Image courtesy of Random House Publishing Group

Paul Kalanithi’s memoir When Breath Becomes Air swells with hope and intellect but leaves room for sorrow.

What makes this book a must read is Paul’s enduring love for literature and the inclusion of patient-doctor dynamics he learned during his practice.

At 36, Paul discovers he has lung cancer(he was a nonsmoker). At this stage of diagnosis he has several things to ponder on: His new life with wife Lucy, the future of having children, continuing  residency- all of these thoughts begin to fly out the proverbial window as Paul realizes he will be leaving his family behind.

As the reader, you are in his head and his heart. His ability to see past his mortality and ramble onward with jewels of poetry is astounding, refreshing.

He graduated from Stanford University with a BA and MA in English literature and so throughout the book he sprinkles timeless quotes from T.S. Eliot, or Shakespeare, and Walt-Whitman:

“What makes human life meaningful? I still felt literature provided the best account of the life of the mind, while neuroscience laid down the most elegant rules of the brain.”(From When Breath Becomes Air, Kalanithi, P., 2016)

Throughout his account, Paul shows us how it can be rough vacillating between patient-doctor roles. He describes his first time cutting into a cadaver, the grueling hours of a brain surgeon, rude patients and tired, nonchalant doctors.

Then, there are the moments when he had to strip himself of “doctor” labels and look up to specialists for answers and  support.

However, what makes this book golden syrup for the soul; what makes it a potential inclusion for literature in all academic spheres, is Kalanithi’s way with words. He faces death with literature in one hand and a scalpel in the other, a warrior who stood brave and true and yet died so young.

He passed on March 2015.

But his spirit lives on in this powerful book.

*Book received for free for my unbiased review from Netgalley

book review · Brain · relationships

All the Things We Never Knew by Sheila Hamilton (a review)

All the things we never knew, Sheila hamilton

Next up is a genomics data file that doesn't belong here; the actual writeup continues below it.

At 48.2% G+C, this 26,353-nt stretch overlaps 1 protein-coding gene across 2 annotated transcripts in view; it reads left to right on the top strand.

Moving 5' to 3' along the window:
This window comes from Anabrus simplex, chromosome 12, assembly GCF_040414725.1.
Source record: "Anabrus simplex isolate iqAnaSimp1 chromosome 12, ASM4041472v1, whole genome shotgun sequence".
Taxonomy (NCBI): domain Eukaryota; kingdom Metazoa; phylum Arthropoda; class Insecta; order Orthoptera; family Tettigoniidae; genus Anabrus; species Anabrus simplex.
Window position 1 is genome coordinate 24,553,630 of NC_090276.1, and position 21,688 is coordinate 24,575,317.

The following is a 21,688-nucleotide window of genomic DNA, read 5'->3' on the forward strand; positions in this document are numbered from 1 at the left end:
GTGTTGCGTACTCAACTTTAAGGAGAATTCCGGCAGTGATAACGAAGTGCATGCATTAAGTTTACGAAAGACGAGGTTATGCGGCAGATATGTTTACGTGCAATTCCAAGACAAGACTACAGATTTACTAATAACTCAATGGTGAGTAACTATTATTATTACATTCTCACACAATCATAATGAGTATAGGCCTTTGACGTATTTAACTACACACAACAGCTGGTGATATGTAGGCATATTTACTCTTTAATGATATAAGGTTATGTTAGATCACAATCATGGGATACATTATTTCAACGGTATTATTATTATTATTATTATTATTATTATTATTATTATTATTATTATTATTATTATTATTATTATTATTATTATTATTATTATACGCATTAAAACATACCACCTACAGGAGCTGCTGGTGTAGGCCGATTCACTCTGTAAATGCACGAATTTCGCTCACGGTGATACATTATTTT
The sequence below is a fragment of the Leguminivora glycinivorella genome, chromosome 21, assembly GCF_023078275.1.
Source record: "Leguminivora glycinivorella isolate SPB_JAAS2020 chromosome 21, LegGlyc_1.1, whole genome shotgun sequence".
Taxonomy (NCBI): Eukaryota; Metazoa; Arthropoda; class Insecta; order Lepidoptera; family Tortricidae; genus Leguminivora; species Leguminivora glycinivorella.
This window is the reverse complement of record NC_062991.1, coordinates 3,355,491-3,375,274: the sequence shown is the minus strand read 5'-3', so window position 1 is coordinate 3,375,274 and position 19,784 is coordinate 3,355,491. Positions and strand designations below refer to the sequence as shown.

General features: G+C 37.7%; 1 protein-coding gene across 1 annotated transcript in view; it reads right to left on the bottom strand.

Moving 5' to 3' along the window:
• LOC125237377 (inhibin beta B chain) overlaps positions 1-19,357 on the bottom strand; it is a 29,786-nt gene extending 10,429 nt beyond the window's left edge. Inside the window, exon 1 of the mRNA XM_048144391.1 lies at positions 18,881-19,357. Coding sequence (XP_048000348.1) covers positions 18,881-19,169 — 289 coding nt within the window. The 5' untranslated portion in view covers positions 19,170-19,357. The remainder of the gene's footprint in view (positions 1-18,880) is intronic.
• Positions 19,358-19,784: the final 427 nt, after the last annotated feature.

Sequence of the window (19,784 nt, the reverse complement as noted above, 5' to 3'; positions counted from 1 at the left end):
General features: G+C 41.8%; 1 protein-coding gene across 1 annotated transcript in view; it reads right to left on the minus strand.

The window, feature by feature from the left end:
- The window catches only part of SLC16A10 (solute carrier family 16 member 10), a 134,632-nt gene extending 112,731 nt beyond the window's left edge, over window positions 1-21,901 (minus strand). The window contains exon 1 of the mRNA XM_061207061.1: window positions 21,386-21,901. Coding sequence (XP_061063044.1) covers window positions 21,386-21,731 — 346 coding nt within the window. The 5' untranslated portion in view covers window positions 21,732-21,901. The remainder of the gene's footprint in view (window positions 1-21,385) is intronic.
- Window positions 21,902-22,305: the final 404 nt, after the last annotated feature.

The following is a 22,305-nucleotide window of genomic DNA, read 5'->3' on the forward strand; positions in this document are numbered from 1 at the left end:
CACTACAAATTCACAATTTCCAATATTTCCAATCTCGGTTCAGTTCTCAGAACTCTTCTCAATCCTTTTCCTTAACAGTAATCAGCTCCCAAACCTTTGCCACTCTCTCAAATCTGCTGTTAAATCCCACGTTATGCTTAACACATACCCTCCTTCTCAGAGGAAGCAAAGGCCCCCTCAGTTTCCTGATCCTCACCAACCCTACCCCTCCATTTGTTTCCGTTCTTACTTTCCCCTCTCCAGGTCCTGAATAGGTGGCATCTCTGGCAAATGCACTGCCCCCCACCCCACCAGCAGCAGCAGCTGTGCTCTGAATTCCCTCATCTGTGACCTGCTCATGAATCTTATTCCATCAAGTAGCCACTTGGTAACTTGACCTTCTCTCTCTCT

Image courtesy of Seal Press

*Book received for free from Netgalley(an uncorrected proof)

If you have ever lost someone to suicide, then this memoir told from not just a radio personality, but a widow who did not know- sheds light and hope on the issue.

“But how much of David’s behavior was the illness and how much was the stubborn(SOB) doing exactly what he pleased? Where did the illness begin and the self disappear?”(63)

 In All the Things We Never Knew, radio personality/reporter, Sheila Hamilton recounts the somber details of her husband’s descent into severe mental illness and eventually his suicide. Their romance begins sweetly enough with passion and curiosity. But there are some things about David that Sheila mentions yet stores away as normal or “just his personality”. Kind of reminds me of another book I reviewed recently.

But there is some foreshadowing of her husband’s illness on the day of their wedding, as witnessed by Sheila’s sister.

My reaction:

As a reader you are aware of how the story ends-obvious from the blurb. But getting there- going through the sludge of hurt along with Sheila as she experiences the pain of her husband’s infidelities, his confusion, warped behavior and outbursts of anger and how utterly alone she is- is brutal to the senses.

It is almost as if she tries to make her way inside his mind and comes up against locked doors. Just what is wrong with David?

Her story is the story of many. Stories of why would someone you love commit suicide? David leaves behind a beautiful daughter, friends and family. But Sheila does not leave us in the dark completely. Her book is part memoir, part warning. There are helpful sections before each chapter which highlights a certain aspect of bipolar disorders, statistics and other helpful information.

5/5 Stars

Book Title: All The Things We Never Knew

Author: Sheila Hamilton

Publish Date: October 20, 2015 Uncorrected Proof

ISBN: 978-1-58005-584-0

book review · Brain · writing · Writing gigs

Andy Maslen’s ‘Persuasive Copywriting’ Applies the Art of Psychology

Persuasive Copywriting

The Psychological Art of Copywriting

Copywriting is the art of creative engaging words to rouse the emotion and attention of your potential buyer.

All over the net, including YouTube, are videos that teach you to copywrite(create ads), but if you do not know where to begin or if you are a seasoned copywriter who wants to learn how to engage your potential buyer, I suggest reading Andy Maslen’s Persuasive Copywriting: Using Psychology to Influence, Engage, and Sell.

A Book With Quizzes…Yahtzee!!!

The book is highly organized, but I chose specific chapters to read and even took the quizzes offered.

Yes, this book has self quizzes and exercises to help you on your journey to copywriting and for me that is an ultimate plus. His book shows you how to go about creating winning ad copy.

If you want to spruce up a boring subject Maslen suggests we: